• How are environmental problem topics chosen for the policy clinic group project? Do students get to choose their topic or are they assigned?
  • Student preference will be an important factor, as will the expertise of the faculty lead and the timeliness of emerging suitable policy problems at partnering agencies. The way we envision this is to identify timely problems that we feel we have the expertise to tackle and then engage faculty and students in a discussion of which to tackle, then make a joint choice. 
  • Is the EPM program also offered as a PhD (or just an MS)?
  • Just an MS.
  • Can I apply if my undergraduate GPA is under 3.0?
  • The UC requires an undergraduate GPA of 3.0. This is a university requirement and is not program-specific. Exceptions to this rule can be made on a case-by-case basis. Students with GPAs of below 3.0 can still apply but would be less competitive applicants.
  • Can I apply if I am missing one of the basic requirements?
  • Yes. In your application, please address any deficiency and either (1) your plan to complete the requirement(s), or (2) why you believe alternative experience addresses the same requirement.
  • Does the EPM program require a student to seek out a faculty member who would agree to take the student as a mentee, based on their research interest?
  • Unlike research-oriented graduate programs, a faculty sponsor is not an element of applying to the EPM program. Admission decisions are made by the Admissions Committee and are not determined by a faculty member's interest in working with that student.
  • What type of applicants are you looking for?
  • EPM students will be diverse in experience (length, type, etc). We are particularly interested in students with at least a couple of years of professional work experience- this facilitates richer learning from fellow students, in addition to what they learn in the program. Undergraduate students with no work experience will still be considered but will need to be particularly strong in other areas such as GPA, GRE, and undergraduate research to be competitive.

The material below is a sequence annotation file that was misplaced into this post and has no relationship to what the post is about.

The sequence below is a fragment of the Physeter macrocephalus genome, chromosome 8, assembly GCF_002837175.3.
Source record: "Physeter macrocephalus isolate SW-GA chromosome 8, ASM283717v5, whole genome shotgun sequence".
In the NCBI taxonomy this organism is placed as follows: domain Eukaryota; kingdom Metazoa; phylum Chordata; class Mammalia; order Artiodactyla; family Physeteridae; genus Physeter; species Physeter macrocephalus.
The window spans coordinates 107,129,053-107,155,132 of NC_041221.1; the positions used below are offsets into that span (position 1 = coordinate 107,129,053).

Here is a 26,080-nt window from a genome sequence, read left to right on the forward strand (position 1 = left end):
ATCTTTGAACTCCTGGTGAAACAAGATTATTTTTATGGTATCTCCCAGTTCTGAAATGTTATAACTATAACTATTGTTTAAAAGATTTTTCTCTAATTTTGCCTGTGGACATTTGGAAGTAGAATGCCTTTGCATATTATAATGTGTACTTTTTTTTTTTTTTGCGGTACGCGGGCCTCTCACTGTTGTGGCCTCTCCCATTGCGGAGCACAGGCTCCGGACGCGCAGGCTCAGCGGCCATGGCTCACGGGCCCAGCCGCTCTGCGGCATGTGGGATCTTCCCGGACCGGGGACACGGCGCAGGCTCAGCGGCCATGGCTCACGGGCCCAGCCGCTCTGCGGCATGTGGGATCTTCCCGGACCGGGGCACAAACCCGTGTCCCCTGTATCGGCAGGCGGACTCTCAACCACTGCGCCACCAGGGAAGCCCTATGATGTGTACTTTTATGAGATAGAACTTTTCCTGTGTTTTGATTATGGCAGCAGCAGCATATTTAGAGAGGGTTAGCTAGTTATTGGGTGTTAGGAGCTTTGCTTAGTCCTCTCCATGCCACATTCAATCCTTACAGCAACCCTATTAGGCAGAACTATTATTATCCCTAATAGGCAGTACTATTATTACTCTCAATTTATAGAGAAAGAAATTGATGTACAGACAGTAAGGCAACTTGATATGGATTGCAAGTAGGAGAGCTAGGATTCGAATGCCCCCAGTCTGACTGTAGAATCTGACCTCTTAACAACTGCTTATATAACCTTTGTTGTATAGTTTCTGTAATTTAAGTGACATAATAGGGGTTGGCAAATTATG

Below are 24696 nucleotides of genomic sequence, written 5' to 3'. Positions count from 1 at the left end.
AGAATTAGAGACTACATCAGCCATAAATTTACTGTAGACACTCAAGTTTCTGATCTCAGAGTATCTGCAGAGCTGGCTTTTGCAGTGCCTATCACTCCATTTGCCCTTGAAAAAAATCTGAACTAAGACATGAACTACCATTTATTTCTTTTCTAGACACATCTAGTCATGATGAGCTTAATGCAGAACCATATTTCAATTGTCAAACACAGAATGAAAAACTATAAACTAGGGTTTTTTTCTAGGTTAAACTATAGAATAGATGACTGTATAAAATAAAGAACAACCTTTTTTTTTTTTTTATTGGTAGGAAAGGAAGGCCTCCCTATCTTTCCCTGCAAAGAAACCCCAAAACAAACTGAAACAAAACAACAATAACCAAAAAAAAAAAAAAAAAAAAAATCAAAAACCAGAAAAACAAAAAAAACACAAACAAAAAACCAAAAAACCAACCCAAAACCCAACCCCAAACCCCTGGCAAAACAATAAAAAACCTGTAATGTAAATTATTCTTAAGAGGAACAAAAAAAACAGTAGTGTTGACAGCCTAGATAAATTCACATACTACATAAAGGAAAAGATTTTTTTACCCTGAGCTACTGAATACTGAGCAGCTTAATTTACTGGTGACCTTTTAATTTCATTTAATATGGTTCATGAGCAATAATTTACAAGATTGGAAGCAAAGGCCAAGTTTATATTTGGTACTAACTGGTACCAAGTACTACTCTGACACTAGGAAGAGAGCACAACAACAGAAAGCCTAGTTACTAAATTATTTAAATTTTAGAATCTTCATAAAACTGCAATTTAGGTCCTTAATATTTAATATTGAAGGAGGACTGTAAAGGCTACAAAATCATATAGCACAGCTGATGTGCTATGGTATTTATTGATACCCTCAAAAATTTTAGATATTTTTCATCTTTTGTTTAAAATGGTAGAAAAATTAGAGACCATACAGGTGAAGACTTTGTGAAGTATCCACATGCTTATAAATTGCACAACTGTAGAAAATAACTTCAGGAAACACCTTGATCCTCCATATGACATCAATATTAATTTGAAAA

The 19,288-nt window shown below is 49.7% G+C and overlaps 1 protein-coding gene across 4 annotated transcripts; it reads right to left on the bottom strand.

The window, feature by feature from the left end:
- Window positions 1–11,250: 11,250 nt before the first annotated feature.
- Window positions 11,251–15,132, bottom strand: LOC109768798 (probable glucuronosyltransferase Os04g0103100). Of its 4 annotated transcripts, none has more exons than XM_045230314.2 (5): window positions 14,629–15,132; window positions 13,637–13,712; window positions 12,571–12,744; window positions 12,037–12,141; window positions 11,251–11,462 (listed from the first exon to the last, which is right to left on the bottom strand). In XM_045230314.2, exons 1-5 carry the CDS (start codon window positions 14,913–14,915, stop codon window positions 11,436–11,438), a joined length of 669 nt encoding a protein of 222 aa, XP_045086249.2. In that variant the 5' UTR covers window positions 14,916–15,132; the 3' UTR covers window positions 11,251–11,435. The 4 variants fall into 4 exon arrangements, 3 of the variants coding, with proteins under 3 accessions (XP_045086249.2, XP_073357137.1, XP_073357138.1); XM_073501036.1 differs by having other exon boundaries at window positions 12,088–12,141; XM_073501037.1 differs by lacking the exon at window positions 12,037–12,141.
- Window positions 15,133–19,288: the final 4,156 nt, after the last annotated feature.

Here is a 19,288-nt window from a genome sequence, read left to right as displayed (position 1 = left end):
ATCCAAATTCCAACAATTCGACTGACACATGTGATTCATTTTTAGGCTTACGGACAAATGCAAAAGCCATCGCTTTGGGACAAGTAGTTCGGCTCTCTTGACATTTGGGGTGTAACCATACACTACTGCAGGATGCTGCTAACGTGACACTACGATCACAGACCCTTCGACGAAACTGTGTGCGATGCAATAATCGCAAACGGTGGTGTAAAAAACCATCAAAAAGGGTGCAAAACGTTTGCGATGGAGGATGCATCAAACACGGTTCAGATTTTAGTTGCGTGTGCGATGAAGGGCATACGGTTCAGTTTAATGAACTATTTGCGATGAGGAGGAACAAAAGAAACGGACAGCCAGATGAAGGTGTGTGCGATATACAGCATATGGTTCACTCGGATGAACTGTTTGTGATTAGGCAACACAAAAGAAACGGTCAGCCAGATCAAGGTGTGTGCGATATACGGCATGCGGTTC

• What is the cost of attendance?
  • You can find the cost of attendance here.  You can find a list of tuition and fees here.
  • Does your program offer financial support?
  • We award partial fellowships to select subset of competitive students.
  • Are there teaching assistant (TA) positions available?
  • There are many TA positions available around campus although they are competitive. Please contact individual departments to find out about possible TA positions. 
  • Can this program be done part-time?
  • Part-time status is not available in the EPM program. However, part of your schedule can include internship experience with a position relevant to EPM. We also offer an accelerated one-year track that would minimize the time required away from a full-time job.